The way Substance Use Disorder Prevention should work is
you get to decide your future at a young age …

Substance use/mental health disorders can have a powerful effect on the health of individuals, their families, and their communities. Why do we wait to educate or intervene on someone’s life until consequences are experienced, families broken, lives are devasted? It doesn’t have to be that way.

Substance Use Disorders CAN be prevented but it takes ALL OF US understanding and supporting the facts and changing the social norms that today supports that “all teens experiment, it’s a right-of-passage, and they will grow out of it.” This is NOT the truth and it’s time that our communities get the information necessary to support our youth in substance use prevention.

Preventing substance use problems in children, adolescents, and young adults are critical to Americans’ behavioral and physical health. If communities and families can intervene early, behavioral health disorders might be prevented, or symptoms can be mitigated.

… which means, delaying drug/alcohol use significantly increases a young persons chances of not developing Substance Use Disorders each year they can delay.

a new Initiative

We believe prevention is the Cure, but until prevention education and awareness becomes commonplace, prevention needs to be knowing where to go for help. That is why CLA was part of bringing two first of their kind youth recovery initiatives to Oregon. The first is an Alternative Peer Group, Madrona Families. The second is a recovery high school Harmony Academy. Both initiatives support youth who would like a place where hope and healing are not only possible but real

We were told to take the keys, and we did.  Now there is more to the story…

This program brings awareness to the local conditions around underage drinking to our community – to leaders, parents, and youth – and sends a message that parents who provide alcohol to teenagers do so at great risk to our community. Taking the keys was a start but understanding that substance abuse/substance use disorder (SUD) for 9 out of 10 of people in recovery started when they were teenagers.  Many different factors act together to affect a person’s risk for SUD. 


Despite being identified by youth as one of their primary sources of alcohol, hands down, parents are the most influential person or thing in a child’s decision not to drink at all or not to drink on occasion. Learn more
Oregon ranks #6 of the States with the biggest drug problem. Learn more
Adolescents, genetic vulnerability, and people with mental disorders are at greater risk of drug abuse and addiction than the general population. Genetic factors account for between 40 and 60 percent of a person’s vulnerability to addiction. Learn more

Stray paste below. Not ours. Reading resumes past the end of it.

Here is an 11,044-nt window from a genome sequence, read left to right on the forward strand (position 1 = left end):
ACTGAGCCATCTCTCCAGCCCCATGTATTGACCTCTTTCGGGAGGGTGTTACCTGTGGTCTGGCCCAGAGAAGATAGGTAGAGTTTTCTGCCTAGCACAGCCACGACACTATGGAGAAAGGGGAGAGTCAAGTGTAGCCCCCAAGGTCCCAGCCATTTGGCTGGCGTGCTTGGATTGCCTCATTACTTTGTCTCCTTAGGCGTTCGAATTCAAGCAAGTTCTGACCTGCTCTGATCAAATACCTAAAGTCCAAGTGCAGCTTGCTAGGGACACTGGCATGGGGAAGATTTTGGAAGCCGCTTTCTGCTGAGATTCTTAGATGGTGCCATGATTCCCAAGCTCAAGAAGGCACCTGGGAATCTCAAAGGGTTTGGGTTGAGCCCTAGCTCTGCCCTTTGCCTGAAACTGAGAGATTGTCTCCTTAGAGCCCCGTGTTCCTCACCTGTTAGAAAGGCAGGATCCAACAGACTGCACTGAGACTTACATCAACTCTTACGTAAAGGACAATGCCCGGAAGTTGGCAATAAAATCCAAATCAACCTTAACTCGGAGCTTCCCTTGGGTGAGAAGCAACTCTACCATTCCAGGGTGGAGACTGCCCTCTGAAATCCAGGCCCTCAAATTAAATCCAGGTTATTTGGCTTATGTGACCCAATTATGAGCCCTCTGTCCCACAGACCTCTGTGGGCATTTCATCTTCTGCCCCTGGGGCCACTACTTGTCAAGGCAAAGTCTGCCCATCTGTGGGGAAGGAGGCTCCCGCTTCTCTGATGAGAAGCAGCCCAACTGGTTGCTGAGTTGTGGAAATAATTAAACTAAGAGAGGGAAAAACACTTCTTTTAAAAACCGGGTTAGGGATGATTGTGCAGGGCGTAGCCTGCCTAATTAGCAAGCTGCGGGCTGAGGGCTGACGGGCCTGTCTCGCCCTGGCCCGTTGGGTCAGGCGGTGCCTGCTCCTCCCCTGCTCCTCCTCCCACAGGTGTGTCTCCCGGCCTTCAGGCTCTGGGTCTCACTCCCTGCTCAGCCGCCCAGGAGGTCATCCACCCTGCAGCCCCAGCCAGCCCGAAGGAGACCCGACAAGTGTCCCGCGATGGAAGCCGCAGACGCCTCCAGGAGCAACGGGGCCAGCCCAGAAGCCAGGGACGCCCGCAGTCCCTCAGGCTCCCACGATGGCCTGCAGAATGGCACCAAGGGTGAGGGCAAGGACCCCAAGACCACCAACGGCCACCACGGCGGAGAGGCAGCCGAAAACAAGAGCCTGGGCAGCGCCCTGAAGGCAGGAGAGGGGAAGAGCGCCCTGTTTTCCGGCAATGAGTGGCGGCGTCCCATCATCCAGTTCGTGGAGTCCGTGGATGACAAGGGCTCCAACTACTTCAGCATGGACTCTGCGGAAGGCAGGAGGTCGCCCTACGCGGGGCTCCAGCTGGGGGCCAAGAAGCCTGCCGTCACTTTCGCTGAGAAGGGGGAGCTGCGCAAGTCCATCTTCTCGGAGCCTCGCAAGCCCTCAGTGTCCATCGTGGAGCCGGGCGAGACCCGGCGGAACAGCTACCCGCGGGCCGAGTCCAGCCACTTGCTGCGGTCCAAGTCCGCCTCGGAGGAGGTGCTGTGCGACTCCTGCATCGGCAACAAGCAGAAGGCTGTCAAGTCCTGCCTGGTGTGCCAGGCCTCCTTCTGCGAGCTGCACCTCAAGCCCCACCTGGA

2 of every 3 Oregonians either struggle with a substance abuse disorder or have a family member or friend who does. Learn more
Oregon ranks 49th in the country for a higher prevalence of mental illness and lower rates of access to care. Learn more
Teenagers Embrace JUUL, Saying It's Discreet Enough To Vape In Class Learn more
Kratom sold in Oregon tests positive for salmonella; two people report sickness Learn more

News, Stats, Facts, Laws, and Trends seen in Oregon

Where does Oregon rank in the country with regard to substance (drug/alcohol) use – looking at the problem areas?

Substance use disorder and many mental health concerns are insidious – they proceed in a gradual, subtle way, but with harmful effects many life-altering. So in the same incremental way, it appears there is not a quick fix or solution to substance use/mental health disorders.

Substance use/mental health disorders aren’t an adult or youth problem it’s a human problem. It’s complicated and important that communities come together to bring awareness and an understanding to what prevention, intervention, acute treatment needs, and aftercare/recovery could look like in communities where individuals and families feel safe to share their experiences and receive support.


Healing for families and communities starts when substance use/mental health prevention education is discussed and learned about in our homes, schools, healthcare systems, law enforcement agencies, local/state governments, faith communities, anywhere community members thrive and more often the prevention focus needs to be on our youth.

It’s time to Engage, Educate, and Empower ourselves and members of our community. Together anything is possible!